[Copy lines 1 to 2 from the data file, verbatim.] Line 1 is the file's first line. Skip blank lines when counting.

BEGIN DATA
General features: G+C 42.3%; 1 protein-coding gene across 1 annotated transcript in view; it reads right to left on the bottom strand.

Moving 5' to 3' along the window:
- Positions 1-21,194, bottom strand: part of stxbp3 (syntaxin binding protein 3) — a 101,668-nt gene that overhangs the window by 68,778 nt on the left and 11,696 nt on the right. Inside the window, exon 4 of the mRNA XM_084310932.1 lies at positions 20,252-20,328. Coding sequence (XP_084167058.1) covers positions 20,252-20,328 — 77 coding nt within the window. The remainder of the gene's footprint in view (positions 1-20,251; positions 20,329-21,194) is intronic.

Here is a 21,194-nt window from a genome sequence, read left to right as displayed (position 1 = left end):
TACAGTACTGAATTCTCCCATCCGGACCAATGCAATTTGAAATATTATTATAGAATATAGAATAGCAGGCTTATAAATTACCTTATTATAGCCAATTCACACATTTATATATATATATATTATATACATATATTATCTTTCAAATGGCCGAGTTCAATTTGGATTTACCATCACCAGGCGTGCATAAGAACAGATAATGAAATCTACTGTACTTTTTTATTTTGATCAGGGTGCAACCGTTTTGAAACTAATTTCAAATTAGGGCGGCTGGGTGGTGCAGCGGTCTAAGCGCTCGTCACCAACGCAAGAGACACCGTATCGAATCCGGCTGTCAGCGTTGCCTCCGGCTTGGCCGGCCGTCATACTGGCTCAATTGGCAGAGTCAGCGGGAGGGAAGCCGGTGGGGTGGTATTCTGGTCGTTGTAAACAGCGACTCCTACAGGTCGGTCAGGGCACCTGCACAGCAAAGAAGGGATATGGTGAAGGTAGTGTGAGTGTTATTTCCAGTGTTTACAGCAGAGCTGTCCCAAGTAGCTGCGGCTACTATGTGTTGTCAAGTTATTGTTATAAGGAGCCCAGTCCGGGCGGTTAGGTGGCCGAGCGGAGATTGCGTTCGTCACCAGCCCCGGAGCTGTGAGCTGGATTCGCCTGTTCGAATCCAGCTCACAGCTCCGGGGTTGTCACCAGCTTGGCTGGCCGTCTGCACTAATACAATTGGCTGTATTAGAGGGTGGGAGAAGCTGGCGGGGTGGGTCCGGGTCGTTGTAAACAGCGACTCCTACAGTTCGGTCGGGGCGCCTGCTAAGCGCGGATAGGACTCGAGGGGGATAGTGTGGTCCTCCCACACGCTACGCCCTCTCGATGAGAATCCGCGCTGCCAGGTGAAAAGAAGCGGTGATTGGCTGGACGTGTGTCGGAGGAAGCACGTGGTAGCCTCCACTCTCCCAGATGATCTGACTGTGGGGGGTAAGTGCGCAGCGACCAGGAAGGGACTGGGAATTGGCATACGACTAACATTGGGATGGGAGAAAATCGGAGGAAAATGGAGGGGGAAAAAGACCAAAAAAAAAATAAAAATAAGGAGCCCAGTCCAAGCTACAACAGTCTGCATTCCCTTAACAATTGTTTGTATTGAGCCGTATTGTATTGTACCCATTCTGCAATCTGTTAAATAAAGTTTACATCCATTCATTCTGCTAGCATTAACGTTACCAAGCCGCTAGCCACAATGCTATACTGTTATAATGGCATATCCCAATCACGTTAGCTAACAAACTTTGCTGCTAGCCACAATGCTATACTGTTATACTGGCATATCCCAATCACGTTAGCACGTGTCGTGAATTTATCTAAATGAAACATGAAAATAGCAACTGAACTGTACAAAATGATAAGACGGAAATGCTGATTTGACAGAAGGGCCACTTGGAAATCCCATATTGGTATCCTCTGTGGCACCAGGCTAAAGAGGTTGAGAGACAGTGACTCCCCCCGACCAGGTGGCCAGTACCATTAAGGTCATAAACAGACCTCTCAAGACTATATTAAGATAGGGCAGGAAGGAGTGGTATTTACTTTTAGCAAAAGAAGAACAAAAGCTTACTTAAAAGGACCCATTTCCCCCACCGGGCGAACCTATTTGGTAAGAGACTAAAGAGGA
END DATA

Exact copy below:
General features: G+C 42.3%; 1 protein-coding gene across 1 annotated transcript in view; it reads right to left on the bottom strand.

Moving 5' to 3' along the window: